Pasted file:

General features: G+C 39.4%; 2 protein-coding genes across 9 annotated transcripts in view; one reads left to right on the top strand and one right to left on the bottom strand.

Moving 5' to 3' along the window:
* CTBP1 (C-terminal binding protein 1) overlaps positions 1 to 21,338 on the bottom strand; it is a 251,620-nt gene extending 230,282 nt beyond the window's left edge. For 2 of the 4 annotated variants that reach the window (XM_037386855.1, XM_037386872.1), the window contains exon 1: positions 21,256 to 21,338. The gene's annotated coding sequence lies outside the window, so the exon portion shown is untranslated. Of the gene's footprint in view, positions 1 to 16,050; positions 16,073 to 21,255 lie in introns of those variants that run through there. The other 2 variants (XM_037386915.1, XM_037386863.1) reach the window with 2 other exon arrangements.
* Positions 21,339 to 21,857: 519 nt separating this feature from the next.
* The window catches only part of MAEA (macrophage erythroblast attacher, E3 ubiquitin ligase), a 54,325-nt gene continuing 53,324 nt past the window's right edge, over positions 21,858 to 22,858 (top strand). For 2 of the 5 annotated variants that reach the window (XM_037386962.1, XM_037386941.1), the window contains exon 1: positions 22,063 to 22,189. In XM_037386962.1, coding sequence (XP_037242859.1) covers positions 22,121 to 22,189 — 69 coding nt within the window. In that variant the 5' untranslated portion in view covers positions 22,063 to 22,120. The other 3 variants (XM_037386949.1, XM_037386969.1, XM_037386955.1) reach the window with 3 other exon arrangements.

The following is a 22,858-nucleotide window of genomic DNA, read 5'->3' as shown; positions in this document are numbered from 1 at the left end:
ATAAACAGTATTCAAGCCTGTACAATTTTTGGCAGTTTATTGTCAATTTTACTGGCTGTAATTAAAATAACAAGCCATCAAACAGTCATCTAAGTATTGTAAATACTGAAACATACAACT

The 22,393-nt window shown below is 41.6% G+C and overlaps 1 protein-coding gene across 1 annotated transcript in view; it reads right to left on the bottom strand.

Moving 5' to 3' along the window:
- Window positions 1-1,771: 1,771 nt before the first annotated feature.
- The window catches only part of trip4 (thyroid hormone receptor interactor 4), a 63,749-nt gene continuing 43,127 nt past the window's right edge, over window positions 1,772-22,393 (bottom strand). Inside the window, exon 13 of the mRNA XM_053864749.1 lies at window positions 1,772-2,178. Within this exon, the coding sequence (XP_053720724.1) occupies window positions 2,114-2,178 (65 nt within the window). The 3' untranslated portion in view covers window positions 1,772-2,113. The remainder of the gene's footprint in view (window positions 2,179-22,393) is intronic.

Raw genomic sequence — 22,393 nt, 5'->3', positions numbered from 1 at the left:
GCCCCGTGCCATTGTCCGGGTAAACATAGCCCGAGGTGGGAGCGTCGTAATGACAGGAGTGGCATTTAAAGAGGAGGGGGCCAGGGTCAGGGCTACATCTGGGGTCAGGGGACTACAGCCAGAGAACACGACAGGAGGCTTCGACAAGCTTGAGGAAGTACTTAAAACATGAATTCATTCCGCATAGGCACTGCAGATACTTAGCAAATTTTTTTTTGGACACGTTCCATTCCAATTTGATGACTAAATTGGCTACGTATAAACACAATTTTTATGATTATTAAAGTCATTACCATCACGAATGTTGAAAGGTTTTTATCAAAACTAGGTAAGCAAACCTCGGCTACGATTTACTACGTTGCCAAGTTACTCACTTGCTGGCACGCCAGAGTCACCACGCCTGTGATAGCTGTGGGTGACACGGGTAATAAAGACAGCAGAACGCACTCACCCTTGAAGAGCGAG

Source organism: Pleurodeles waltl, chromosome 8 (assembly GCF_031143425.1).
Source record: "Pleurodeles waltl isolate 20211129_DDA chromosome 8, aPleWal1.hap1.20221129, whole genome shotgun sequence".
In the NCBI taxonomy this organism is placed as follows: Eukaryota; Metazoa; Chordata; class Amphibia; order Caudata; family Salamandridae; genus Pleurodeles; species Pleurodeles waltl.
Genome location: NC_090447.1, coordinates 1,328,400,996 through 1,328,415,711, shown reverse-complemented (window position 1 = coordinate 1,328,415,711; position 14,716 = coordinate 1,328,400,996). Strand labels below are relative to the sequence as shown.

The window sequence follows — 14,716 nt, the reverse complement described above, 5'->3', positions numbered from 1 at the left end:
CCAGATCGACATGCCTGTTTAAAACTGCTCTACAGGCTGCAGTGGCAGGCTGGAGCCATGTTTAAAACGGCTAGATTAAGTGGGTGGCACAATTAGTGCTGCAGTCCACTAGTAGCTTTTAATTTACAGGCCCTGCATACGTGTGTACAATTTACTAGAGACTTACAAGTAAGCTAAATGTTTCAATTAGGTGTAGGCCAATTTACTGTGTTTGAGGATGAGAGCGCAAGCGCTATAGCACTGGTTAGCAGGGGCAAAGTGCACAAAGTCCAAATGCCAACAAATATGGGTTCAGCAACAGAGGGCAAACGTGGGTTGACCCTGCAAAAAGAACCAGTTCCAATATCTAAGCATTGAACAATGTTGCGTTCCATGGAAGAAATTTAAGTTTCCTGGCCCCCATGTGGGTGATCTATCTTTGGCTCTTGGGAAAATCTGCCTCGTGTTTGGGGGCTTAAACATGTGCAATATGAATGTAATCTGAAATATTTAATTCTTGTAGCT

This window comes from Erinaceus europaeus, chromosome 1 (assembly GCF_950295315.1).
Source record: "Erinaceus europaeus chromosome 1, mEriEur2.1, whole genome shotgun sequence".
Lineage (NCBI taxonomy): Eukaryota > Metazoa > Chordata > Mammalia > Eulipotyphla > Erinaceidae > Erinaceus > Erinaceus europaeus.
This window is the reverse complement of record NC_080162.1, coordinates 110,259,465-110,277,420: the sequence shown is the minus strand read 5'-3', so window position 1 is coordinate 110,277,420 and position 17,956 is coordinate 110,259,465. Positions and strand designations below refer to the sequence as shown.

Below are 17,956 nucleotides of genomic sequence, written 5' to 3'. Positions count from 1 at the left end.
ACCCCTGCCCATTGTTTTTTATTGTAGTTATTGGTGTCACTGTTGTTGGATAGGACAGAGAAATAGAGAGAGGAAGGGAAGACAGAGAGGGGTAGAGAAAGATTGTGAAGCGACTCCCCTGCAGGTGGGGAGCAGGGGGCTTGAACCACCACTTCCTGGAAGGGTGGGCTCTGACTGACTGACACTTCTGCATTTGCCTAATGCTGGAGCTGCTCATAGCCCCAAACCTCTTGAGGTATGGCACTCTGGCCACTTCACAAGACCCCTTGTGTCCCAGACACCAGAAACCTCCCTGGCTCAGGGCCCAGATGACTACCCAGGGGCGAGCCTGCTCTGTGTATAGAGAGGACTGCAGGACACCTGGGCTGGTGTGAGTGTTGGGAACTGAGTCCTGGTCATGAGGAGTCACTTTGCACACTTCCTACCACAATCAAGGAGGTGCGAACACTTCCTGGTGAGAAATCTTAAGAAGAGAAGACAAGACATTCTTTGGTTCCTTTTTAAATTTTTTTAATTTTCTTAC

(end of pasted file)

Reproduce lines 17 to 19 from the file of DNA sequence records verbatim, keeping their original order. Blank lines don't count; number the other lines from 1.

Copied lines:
Genome location: NC_090447.1, coordinates 1,328,400,996 through 1,328,415,711, shown reverse-complemented (window position 1 = coordinate 1,328,415,711; position 14,716 = coordinate 1,328,400,996). Strand labels below are relative to the sequence as shown.

The window sequence follows — 14,716 nt, the reverse complement described above, 5'->3', positions numbered from 1 at the left end:
CCAGATCGACATGCCTGTTTAAAACTGCTCTACAGGCTGCAGTGGCAGGCTGGAGCCATGTTTAAAACGGCTAGATTAAGTGGGTGGCACAATTAGTGCTGCAGTCCACTAGTAGCTTTTAATTTACAGGCCCTGCATACGTGTGTACAATTTACTAGAGACTTACAAGTAAGCTAAATGTTTCAATTAGGTGTAGGCCAATTTACTGTGTTTGAGGATGAGAGCGCAAGCGCTATAGCACTGGTTAGCAGGGGCAAAGTGCACAAAGTCCAAATGCCAACAAATATGGGTTCAGCAACAGAGGGCAAACGTGGGTTGACCCTGCAAAAAGAACCAGTTCCAATATCTAAGCATTGAACAATGTTGCGTTCCATGGAAGAAATTTAAGTTTCCTGGCCCCCATGTGGGTGATCTATCTTTGGCTCTTGGGAAAATCTGCCTCGTGTTTGGGGGCTTAAACATGTGCAATATGAATGTAATCTGAAATATTTAATTCTTGTAGCT